Prichard, Hessburg and Keala Hagmann, a University of Washington researcher, collaborated with more than 25 scientists from universities, conservation organizations and government laboratories across the West to review over 1,000 published papers. The three articles published this month synthesize more than a century of research and observations of forests in the western United States and Canada. The articles can be found online at: esajournals.onlinelibrary.wiley.com/toc/19395582/0/ja.
Their findings show that pronounced lack of fire over the past century has markedly changed the composition and structure of western North American forests, making large and severe fires inevitable, Prichard said.
Historically, naturally occurring fires in dry forests would have been smaller and more frequent, creating patchworks of forest, woodland, grasslands and shrub lands. That patchwork of burned and unburned areas created natural fire breaks that limited the size and intensity of fires.
A variety of causes, including modern fire suppression, livestock grazing, and curtailment of Indigenous burning practices, have resulted in the lack of fire – called fire exclusion. The lack of naturally recurring fire, ironically, contributes to increased fire severity and vulnerability to wildfires today. Fire exclusion has led to dense forests packed with trees and vegetation that fuel large and severe wildfires, particularly under drought and a rapidly warming climate, the authors say.
Prichard and her colleagues say their review of the scientific literature and the weight of the evidence indicate an urgent need for a wide range of approaches to reduce excessive fuels and make forests and surrounding communities more resilient – more capable of responding favorably – to wildfires and climate change.
They propose thinning of dense forests in fire-excluded landscapes, prescribed burning, reducing fuels on the ground, and practicing “managed fire,” which means allowing some wildfires to burn in backcountry settings under favorable fuel and weather conditions. They also recommend integrating western science with practices used for thousands of years by Indigenous people, who promoted healthy ecosystems by setting intentional fires.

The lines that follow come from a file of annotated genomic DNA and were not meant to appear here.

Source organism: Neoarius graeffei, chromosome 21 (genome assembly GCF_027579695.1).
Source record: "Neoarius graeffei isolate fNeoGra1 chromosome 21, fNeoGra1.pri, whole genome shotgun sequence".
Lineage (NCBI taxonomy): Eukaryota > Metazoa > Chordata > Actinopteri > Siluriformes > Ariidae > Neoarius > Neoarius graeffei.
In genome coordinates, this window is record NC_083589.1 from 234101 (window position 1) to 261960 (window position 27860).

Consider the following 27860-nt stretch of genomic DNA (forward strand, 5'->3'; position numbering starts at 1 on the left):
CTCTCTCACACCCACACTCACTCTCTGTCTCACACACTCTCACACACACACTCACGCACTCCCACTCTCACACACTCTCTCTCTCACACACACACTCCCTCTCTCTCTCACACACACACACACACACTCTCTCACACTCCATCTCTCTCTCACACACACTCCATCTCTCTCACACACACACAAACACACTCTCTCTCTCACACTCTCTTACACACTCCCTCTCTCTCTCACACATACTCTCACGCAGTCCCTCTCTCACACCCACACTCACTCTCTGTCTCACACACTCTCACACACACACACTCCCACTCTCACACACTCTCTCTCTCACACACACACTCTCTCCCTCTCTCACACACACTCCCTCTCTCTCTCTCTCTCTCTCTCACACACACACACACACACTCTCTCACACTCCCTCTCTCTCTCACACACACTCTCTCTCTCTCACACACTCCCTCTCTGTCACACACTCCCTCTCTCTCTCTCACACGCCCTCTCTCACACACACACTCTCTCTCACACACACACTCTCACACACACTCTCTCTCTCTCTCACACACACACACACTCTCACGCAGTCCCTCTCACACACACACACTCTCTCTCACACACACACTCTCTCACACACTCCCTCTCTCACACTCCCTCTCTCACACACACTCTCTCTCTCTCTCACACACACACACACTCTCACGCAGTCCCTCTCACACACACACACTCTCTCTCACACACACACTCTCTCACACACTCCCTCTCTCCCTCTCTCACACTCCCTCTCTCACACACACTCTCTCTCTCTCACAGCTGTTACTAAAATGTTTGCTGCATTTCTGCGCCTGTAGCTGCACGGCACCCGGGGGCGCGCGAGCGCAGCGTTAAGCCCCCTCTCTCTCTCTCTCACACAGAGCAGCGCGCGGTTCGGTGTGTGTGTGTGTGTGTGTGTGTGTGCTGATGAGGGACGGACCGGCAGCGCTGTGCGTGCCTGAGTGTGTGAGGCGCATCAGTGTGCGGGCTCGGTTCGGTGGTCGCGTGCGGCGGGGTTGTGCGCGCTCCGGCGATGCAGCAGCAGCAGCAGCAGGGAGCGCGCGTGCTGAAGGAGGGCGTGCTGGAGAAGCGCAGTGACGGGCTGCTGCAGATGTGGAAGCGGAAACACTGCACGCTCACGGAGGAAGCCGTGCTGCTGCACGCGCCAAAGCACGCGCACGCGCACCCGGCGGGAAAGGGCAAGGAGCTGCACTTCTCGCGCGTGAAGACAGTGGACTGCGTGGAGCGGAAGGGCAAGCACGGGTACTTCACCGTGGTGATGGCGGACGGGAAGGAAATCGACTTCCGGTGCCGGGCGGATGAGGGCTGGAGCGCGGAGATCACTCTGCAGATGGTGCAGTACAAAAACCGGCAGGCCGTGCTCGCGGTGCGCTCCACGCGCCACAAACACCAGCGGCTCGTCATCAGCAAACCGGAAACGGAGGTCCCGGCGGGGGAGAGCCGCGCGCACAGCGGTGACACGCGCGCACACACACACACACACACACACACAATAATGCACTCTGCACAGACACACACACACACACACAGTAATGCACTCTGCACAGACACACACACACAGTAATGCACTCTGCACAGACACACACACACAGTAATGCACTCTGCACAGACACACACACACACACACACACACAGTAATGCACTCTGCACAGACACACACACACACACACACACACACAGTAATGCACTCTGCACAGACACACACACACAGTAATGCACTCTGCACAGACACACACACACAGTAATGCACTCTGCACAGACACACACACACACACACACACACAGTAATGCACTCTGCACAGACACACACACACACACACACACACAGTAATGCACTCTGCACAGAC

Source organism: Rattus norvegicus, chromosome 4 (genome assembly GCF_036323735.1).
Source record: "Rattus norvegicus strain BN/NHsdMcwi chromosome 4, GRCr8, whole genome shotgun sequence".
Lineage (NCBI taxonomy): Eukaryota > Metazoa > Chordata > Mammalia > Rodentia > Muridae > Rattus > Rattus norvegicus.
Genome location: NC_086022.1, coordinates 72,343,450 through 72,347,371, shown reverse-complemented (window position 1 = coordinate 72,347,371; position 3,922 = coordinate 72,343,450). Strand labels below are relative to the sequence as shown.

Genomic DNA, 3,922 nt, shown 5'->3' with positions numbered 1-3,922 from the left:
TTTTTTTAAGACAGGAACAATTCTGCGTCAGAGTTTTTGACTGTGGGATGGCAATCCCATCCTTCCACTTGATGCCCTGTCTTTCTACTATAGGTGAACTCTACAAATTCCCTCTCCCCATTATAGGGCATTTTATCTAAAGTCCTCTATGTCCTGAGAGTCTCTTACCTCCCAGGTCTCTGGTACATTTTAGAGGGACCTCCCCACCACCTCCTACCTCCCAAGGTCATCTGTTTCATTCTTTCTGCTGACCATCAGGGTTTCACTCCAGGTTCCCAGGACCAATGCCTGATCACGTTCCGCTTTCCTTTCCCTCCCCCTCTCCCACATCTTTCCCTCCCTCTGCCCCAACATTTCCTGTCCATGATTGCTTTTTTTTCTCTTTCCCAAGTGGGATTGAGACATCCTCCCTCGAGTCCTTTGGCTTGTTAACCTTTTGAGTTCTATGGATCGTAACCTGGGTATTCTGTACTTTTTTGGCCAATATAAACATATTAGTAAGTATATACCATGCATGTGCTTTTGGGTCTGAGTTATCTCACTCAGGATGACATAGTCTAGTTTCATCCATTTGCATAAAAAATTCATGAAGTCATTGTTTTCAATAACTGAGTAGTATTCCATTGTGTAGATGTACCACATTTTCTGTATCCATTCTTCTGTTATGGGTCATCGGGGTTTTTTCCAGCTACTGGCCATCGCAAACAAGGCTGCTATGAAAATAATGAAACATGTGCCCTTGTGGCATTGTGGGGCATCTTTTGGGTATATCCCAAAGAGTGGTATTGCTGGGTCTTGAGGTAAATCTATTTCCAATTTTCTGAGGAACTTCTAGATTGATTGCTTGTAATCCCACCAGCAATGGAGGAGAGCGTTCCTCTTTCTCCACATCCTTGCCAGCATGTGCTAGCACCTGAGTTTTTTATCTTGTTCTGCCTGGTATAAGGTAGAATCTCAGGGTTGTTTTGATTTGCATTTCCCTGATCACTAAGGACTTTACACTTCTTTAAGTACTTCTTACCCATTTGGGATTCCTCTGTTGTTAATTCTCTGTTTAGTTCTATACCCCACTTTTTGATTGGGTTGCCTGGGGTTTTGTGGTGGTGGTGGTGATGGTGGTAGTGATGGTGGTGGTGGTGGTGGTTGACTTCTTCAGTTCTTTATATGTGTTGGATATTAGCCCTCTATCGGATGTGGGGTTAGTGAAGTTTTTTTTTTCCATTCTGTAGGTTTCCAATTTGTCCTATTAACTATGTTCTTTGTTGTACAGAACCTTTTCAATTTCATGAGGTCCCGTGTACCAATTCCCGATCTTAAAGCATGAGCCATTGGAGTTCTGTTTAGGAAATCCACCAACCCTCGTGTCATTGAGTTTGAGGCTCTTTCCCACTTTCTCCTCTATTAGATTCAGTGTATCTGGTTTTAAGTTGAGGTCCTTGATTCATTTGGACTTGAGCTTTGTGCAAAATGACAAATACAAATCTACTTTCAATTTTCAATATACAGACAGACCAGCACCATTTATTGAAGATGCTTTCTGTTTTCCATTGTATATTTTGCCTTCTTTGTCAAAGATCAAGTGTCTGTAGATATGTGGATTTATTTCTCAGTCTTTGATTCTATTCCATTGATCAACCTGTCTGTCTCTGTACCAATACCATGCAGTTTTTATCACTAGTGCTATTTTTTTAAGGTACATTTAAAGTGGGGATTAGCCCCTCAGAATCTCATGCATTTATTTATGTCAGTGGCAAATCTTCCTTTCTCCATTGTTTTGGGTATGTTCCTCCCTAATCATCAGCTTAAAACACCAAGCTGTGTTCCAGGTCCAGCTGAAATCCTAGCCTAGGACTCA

But public support for those actions may be influenced by distrust or misinformation, Prichard wrote. “Since some treatments can involve the commercial sale of timber, they can be viewed through the lens of conflict over the role of timber production on federal, tribal and private forestlands. The legacy of mistrust from these conflicts affects how different groups perceive the science and its application in support of proactive efforts to increase resilience of forested landscapes.”
To address confusion and skepticism about forest management, Prichard authored a paper that discusses 10 questions that are commonly raised, addressing whether there is a widespread need for action, whether fuel treatments work in extreme weather, whether thinning should be concentrated in the wildlife-urban interface, and whether the scale of the problem is too great.
One of the questions addressed in Prichard’s paper is whether wildfires on their own can do the work of fuel treatments. Prichard notes that the current approach to modern wildfire management is still initial attack on unplanned fires. Only 2% to 3% of fire starts escape suppression, but they generally occur in the height of fire season and account for over 90 percent of the area burned annually.
Prichard and her co-authors describe how more than a century of fire exclusion and past forest management practices have jeopardized forest biodiversity, water quality and quantity, stability of carbon stores, recreation and air quality.
“Adaptive management cannot return landscapes to any historical condition or fire regime, nor is that a particularly useful goal at this point in time,” Prichard wrote. “Instead, intentional management focused on adapting current forest conditions to a rapidly evolving climate future is urgently needed.”